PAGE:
Sunday, April 29, 2012

Lynda Schor -- Sex Manual for the Lower Classes

Lynda Schor            

Sex Manual for the Lower Classes


            "Their ideas were intolerable, but their penises were silky, she thought."
                                                                   ----Erica Jong

1.             A queen walking along a glass surface deposits an oily, colorless trail at a rate of 0.8 mg of material an hour.  This material evidently originates in the tarsal Amhard glands.  Studies show that queen-produced substances prevent worker ovary development and egg-laying.  Queen substances are important in worker recognition of and attraction to their queens.  There’s little doubt that these pheromones probably attract workers and allow them to differentiate between fellow workers and queens.
            Honey bees have three types of colony members: queens, drones and workers.  The queen reigns over the nest surrounded by attendants and fed the rich food she requires to perform her few but crucial tasks.  Her slim lines hide her huge ovaries, which make her an extraordinary egg-laying machine, and her calm behavior masks her powerful pheromones.  The drones are tended and fed by the workers, although they perform only one function, the all-important one of mating the queen.  With their large eyes, flight muscles and powerful mating urge, drones are beautifully constructed for this task.  The worker performs endless and diverse tasks in the nest.  At any time a worker might be found walking the comb surface, perhaps tending the brood, cleaning debris from the nest, capping cells, ripening or storing honey, organizing pollen for storage, feeding or grooming the queen, guard duty, polishing cells, or food handling.
            A worker leaving the nest on a foraging trip can face an overwhelming array of flowers to choose from, some of more value than others.  Foragers show great versatility in their methods of working flowers:
            Open flowers—The worker bites the antlers with her mandibles and uses forelegs to pull them toward her body.
            Tubular flowers—Workers insert the proboscis into the corolla searching for nectar.  Pollen is collected incidentally when it adheres to the mouthparts or forelegs.
            Closed flowers—The bee forces the petals apart with her forelegs and then gathers pollen on the mouthparts.           
            Spike or catkin flowers—The bee runs along the spikes shaking off pollen onto her body hairs.           
Presentation flowers—The pollen is collected by workers pressing their abdomens against the inflorescence, causing a pollen mass to be pushed out of the flowers.
Mounting and copulation are rapid and spectacular, with the drones literally exploding their semen into the genital orifice of the queen.  Once contact has been made between drone and queen actual mating generally lasts less than five seconds.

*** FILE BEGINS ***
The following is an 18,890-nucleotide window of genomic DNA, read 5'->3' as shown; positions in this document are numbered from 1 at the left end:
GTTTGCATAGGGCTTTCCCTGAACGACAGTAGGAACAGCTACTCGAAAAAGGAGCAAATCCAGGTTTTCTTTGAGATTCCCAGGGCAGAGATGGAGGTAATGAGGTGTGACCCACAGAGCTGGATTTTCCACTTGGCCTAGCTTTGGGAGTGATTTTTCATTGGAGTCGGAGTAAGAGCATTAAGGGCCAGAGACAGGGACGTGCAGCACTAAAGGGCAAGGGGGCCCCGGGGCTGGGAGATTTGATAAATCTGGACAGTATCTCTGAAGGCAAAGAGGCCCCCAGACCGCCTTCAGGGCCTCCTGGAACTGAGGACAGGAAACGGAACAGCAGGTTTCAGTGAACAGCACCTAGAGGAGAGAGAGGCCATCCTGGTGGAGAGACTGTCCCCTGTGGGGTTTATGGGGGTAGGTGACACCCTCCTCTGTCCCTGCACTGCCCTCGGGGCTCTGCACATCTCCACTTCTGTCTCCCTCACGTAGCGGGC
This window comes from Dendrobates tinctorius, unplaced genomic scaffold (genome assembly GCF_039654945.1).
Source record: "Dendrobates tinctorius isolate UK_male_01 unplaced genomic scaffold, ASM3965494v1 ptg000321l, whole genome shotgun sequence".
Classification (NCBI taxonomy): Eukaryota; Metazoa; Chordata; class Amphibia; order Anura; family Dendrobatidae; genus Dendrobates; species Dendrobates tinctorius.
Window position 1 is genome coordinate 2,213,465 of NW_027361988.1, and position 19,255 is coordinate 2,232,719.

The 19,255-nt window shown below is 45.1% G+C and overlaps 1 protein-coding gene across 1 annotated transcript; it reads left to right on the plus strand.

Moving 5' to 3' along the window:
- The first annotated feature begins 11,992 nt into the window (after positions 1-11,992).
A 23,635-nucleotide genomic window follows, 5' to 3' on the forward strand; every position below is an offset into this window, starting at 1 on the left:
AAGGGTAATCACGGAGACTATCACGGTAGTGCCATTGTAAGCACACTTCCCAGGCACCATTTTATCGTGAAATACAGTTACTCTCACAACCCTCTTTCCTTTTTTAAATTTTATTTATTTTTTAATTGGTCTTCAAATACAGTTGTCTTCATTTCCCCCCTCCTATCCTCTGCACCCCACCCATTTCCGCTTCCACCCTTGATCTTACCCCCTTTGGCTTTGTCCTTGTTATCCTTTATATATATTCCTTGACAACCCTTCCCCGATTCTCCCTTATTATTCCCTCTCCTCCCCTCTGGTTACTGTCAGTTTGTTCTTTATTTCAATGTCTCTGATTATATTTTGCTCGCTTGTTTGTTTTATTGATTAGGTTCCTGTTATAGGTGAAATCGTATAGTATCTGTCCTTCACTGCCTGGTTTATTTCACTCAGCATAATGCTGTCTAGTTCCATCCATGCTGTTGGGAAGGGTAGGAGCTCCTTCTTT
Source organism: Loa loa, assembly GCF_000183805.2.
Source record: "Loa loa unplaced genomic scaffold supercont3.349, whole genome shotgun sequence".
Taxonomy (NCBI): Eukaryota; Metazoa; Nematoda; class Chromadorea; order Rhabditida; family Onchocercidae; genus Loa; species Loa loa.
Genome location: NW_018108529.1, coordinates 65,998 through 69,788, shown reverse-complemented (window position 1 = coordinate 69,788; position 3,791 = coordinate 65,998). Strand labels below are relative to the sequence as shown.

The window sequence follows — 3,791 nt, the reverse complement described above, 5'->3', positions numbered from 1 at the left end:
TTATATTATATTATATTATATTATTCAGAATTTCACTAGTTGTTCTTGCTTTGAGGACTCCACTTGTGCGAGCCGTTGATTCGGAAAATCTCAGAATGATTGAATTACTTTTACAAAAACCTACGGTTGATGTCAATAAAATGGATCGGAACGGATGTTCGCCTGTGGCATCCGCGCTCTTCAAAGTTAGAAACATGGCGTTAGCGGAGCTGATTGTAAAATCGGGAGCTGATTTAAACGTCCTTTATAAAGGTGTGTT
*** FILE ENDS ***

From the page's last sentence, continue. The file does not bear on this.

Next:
As the drone approaches the queen from below, his hind legs hang downward, and in their initial contact the thorax is above the queen’s abdomen and the first and second pair of legs straddle the queen.  Within a split second the drone grasps the queen with all six legs and everts the endophallus into the queen’s open sting chamber.  At this point the drone becomes paralyzed and flips backward, and ejaculation results from the pressure of the drone’s hemoglymph as the abdomen contracts.  The explosive and sometimes audible ejaculation ruptures the everted endophallus and propels the semen through the queen’s sting chamber and into her oviduct.  The ejaculation separates the drone from the queen and he dies within hours of mating.

2.            My curiosity, I rationalized, was not so much prurient as literary.  Graham Greene’s affair with Catherine Walston began when he was working on his novel, The Heart of the Matter.  Green’s biographers have written about their letters and I wanted to see them for myself.  They might, I thought, illuminate the osmotic border between his fiction and his life.  They are kept in dozens of stiff slender cardboard boxes, each the pale color of a London sky.  Inside each box are about thirty green folders and in each folder is a letter or a postcard, perhaps a photo.
            Catherine Walston was the American-born wife of a wealthy British landowner.  At the age of thirty, inspired by Greene’s work she decided to convert to Catholicism.  Though she’d never met Greene she asked him to be her godfather.  He accepted but couldn’t attend the ceremony—he sent his wife Vivien in his place.  A polite friendship between families developed but within a few folders it becomes increasingly clear that the friendship led to an affair.  In one letter Greene refers to the precise instant this transformation happened for him.  In a small plane chartered by Mrs. Walston to take him home to Oxford after a visit to her estate, he thought, “A lock of hair touches one’s eyes in a plane with East Anglia under snow, and one is in love.”